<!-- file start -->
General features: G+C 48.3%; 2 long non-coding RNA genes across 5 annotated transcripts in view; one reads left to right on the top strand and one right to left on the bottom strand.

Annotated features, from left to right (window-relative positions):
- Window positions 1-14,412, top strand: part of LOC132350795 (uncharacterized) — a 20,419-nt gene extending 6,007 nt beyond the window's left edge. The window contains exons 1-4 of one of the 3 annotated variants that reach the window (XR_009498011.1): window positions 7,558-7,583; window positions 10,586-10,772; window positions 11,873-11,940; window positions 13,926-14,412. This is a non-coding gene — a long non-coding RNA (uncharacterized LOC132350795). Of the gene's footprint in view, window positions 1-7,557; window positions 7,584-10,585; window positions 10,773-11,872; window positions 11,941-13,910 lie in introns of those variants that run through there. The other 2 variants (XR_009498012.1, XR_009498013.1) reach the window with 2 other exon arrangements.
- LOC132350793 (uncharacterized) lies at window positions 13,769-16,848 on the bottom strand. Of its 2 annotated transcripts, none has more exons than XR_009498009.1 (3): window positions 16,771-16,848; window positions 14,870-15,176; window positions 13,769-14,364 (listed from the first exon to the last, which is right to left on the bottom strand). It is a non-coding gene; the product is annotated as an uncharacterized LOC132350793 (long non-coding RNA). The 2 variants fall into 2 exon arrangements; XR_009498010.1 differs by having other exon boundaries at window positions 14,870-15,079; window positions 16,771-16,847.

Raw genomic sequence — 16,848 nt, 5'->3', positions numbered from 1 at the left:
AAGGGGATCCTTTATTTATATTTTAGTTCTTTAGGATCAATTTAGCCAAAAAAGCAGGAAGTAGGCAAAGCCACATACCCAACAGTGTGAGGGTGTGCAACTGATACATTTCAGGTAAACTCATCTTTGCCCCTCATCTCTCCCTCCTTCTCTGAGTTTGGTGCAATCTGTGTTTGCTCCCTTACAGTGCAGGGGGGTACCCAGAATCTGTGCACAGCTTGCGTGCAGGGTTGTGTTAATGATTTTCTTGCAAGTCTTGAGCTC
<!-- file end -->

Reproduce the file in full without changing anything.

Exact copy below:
General features: G+C 48.3%; 2 long non-coding RNA genes across 5 annotated transcripts in view; one reads left to right on the top strand and one right to left on the bottom strand.

Annotated features, from left to right (window-relative positions):
- Window positions 1-14,412, top strand: part of LOC132350795 (uncharacterized) — a 20,419-nt gene extending 6,007 nt beyond the window's left edge. The window contains exons 1-4 of one of the 3 annotated variants that reach the window (XR_009498011.1): window positions 7,558-7,583; window positions 10,586-10,772; window positions 11,873-11,940; window positions 13,926-14,412. This is a non-coding gene — a long non-coding RNA (uncharacterized LOC132350795). Of the gene's footprint in view, window positions 1-7,557; window positions 7,584-10,585; window positions 10,773-11,872; window positions 11,941-13,910 lie in introns of those variants that run through there. The other 2 variants (XR_009498012.1, XR_009498013.1) reach the window with 2 other exon arrangements.
- LOC132350793 (uncharacterized) lies at window positions 13,769-16,848 on the bottom strand. Of its 2 annotated transcripts, none has more exons than XR_009498009.1 (3): window positions 16,771-16,848; window positions 14,870-15,176; window positions 13,769-14,364 (listed from the first exon to the last, which is right to left on the bottom strand). It is a non-coding gene; the product is annotated as an uncharacterized LOC132350793 (long non-coding RNA). The 2 variants fall into 2 exon arrangements; XR_009498010.1 differs by having other exon boundaries at window positions 14,870-15,079; window positions 16,771-16,847.

Raw genomic sequence — 16,848 nt, 5'->3', positions numbered from 1 at the left:
AAGGGGATCCTTTATTTATATTTTAGTTCTTTAGGATCAATTTAGCCAAAAAAGCAGGAAGTAGGCAAAGCCACATACCCAACAGTGTGAGGGTGTGCAACTGATACATTTCAGGTAAACTCATCTTTGCCCCTCATCTCTCCCTCCTTCTCTGAGTTTGGTGCAATCTGTGTTTGCTCCCTTACAGTGCAGGGGGGTACCCAGAATCTGTGCACAGCTTGCGTGCAGGGTTGTGTTAATGATTTTCTTGCAAGTCTTGAGCTC